Ten Thousand Villages
Ten Thousand Villages is a fair trade store, located in O’Bryonville at 2011 Madison Road, that has been a significant part of the outreach of Cincinnati Mennonite Fellowship. Its mission is to provide a fair income to Third World People by marketing their hand crafted items and telling their stories in the US and Canada. Here is some history of how this store and the organization began: Cincinnati Mennonite Fellowship began to have weekend Christmas Sales in 1988. At that time the sales were called SELFHELP Crafts. Our church was a small group of approximately 50 adults and kids. We needed to add a few hundred dollars to our budget and found out that by holding yearly craft sales, we could keep 10 per cent of the proceeds from the weekend. In those first years we would sell several thousand dollars worth of merchandise. We felt we were doing a positive thing for the artisans while helping out with our own monetary needs. We continued in this manner for a number of years until until our fellowship became financially sustainable without these extra funds. Karen Diller began as the chair of the weekend sale committee in 1988 and remained so until our last sale in the church basement in 2001. In 2000 we were blessed with a wonderful and encouraging customer base, with sales above $20,000. It was the right timing for Karen to spearhead the project of opening a store. Along with Karen, Ron Headings, Ann Nofziger and Phil Bontrager joined forces and became the Executive Committee. From 2001, until the doors of the store opened on November 2nd, 2002, that committee gained non profit status; wrote by-laws (both done by Ed Diller); raised $50,000, found, renovated and signed a lease for our current space; formed a full board; hired a manager, and communicated continuously with Ten Thousand Villages in Akron.
Once the store opened it took a village to keep our village operating smoothly. There are numerous, dedicated volunteers (many from CMF) who support the store in one way or another and keep it running smoothly. The Board and staff of the store also include numerous CMF members. Darlene Rohrer-Meck, as the Executive Director, has lead the store to new sales records for calendar year 2013. Britt Wyse and Nancy Whitehurst serve as staff and provide terrific support for Darlene and the store. Board members include Ed Diller (Chair), Pam Venable (Vice Chair), Brian Hickey, (Treasurer) Lisa Littner (Secretary), Jodi Bockenstette, Connie Bruins, Steve Hitt, Mary Ann Roncker and Linn Syravong. Ten Thousand Villages of Cincinnati has provided an immense outreach for our church into the Cincinnati and world community.
Our Cincinnati store is one of many Ten Thousand Villages stores in North America that promote fair trade. The concept of bringing items from artisans in developing countries to sell in the US began in the 1940s. Edna Ruth Byler who was with MCC (Mennonite Central Committee) at the time, bought and brought back beautiful needlework from Puerto Rico and began selling those items to people in her community from the trunk of her car. The concept caught on so well that soon other countries like Palestine and India were added to the list of countries with artisans whose items were bought and sold in the US . MCC then began a concerted effort to organize and support artisan co-ops in countries in which they already had programs. Most of the items were sold from Christmas sales in Mennonite church basements and fellowship halls throughout the US. In 1972 Lois Kreider, whose husband Robert was President of Bluffton College at the time, opened the first store in Bluffton. Soon a store was added in Newton, KS. From the early 70’s until the early 90’s many stores were opened in small Mennonite towns across the country. In the mid 80’s the Ten Thousand Villages business experienced a metamorphosis and its new name was born. Since 2000, Ten Thousand Villages has seen a huge growth in sales as well as new stores, opening 8 -10 stores per year. Ten Thousand Villages is comitted to fair trade and belongs to both The World Fair Trade Organization (WFTO) and Fair Trade Federation. What Fair Trade means to Ten Thousand Villages: 1. Cash advances to artisans and prompt final payments. 2. A fair price paid for merchandise purchased. 3. Long term relationships with artisan groups. 4. Design collaboration with Ten Thousand Villages on current and future products. 5. Environmental consideration with emphasis on either recyclable materials or those which are plentiful in the natural environment. Our Mission: Ten Thousand Villages provides vital, fair income to Third World people by marketing their handicrafts and telling their stories in North America. Ten Thousand Villages works with artisans who would otherwise be unemployed or underemployed. This income helps pay for food, education, health care and housing. Ten Thousand Villages is a nonprofit program of Mennonite Central Committee. To check out more about Ten Thousand Villages, or to buy merchandise online, go to: http://www.tenthousandvillages.com/cincinnati.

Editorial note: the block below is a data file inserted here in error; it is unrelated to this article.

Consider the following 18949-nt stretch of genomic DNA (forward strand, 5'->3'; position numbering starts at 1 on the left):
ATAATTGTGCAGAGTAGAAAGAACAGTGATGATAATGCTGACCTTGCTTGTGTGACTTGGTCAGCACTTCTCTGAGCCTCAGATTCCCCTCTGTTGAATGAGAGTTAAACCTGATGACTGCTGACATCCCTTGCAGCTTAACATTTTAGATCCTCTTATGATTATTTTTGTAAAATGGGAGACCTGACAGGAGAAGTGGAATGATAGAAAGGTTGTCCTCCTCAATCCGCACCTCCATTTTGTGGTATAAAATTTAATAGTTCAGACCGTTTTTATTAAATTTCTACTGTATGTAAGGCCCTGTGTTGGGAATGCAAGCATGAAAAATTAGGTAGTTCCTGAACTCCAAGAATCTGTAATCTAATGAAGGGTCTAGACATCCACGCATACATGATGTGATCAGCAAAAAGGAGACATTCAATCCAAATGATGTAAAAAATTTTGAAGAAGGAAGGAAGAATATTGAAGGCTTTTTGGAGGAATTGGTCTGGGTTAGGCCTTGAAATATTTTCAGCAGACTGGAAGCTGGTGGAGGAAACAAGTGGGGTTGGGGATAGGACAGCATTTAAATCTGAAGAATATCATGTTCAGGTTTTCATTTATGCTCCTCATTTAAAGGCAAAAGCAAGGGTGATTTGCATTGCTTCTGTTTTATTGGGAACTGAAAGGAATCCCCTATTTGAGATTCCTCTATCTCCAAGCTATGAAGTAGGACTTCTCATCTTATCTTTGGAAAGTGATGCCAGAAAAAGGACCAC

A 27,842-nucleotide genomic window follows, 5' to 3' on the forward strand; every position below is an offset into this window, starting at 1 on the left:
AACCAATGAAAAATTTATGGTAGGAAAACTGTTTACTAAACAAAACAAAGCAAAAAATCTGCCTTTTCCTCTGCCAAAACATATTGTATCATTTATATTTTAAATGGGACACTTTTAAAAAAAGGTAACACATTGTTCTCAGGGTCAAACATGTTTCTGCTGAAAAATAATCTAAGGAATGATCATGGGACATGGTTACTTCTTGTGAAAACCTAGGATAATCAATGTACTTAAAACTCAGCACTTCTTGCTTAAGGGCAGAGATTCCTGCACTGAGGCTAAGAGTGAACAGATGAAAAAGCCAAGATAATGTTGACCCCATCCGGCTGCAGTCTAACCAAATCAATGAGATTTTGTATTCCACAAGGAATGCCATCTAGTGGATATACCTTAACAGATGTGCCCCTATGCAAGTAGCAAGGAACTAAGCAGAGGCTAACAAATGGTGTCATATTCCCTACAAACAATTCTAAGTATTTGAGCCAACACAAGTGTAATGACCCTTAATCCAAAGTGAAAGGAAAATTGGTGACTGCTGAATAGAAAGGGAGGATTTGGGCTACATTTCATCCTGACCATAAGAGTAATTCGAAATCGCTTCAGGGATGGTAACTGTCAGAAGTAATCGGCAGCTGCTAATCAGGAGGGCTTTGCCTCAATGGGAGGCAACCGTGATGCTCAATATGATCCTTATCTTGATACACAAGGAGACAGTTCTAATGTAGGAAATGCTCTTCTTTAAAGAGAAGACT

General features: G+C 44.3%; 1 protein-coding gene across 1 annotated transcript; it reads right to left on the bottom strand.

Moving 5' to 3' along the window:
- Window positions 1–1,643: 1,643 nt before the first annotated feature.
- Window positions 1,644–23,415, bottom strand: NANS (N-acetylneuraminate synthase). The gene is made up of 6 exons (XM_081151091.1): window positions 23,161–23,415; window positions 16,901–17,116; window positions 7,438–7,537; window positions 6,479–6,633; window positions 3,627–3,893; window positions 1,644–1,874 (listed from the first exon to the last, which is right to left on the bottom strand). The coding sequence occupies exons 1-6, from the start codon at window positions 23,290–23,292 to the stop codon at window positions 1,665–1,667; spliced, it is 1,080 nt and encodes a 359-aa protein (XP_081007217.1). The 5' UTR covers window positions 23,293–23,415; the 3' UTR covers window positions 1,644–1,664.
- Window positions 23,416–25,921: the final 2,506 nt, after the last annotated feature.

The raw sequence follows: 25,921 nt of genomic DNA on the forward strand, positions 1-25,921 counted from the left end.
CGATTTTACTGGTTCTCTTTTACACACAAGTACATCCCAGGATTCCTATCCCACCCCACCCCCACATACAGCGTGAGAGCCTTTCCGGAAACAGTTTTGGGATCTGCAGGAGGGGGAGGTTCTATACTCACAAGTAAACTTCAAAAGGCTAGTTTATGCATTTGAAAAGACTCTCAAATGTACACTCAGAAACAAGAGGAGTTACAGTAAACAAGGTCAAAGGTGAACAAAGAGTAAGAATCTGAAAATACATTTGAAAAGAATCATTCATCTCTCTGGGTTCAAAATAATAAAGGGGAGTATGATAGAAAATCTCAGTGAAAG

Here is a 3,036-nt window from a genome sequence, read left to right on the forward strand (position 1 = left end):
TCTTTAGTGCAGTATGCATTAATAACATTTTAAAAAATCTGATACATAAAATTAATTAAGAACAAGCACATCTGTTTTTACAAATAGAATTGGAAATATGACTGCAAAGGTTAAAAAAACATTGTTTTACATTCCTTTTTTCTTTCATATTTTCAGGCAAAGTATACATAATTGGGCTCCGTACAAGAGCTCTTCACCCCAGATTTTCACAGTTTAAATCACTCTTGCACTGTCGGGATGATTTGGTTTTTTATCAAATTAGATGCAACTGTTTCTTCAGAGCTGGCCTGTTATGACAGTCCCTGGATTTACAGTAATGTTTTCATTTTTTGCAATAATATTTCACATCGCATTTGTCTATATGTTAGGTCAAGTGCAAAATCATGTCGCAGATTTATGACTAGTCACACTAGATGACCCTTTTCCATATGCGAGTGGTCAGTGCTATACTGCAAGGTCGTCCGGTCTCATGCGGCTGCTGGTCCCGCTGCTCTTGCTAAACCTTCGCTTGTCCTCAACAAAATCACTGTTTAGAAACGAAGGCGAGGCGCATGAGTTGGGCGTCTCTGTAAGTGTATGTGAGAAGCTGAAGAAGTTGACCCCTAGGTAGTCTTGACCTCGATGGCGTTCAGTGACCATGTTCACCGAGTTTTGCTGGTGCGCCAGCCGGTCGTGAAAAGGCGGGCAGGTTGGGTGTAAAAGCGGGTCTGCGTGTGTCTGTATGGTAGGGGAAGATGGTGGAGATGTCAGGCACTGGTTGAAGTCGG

We are happy to announce that we have extended our outreach and opened another store– Ten Thousand Villages Harper’s Point! Their story will be added soon. If you’d like to check out what they have to offer, or buy merchandise online, go to : http://www.tenthousandvillages.com/harperspoint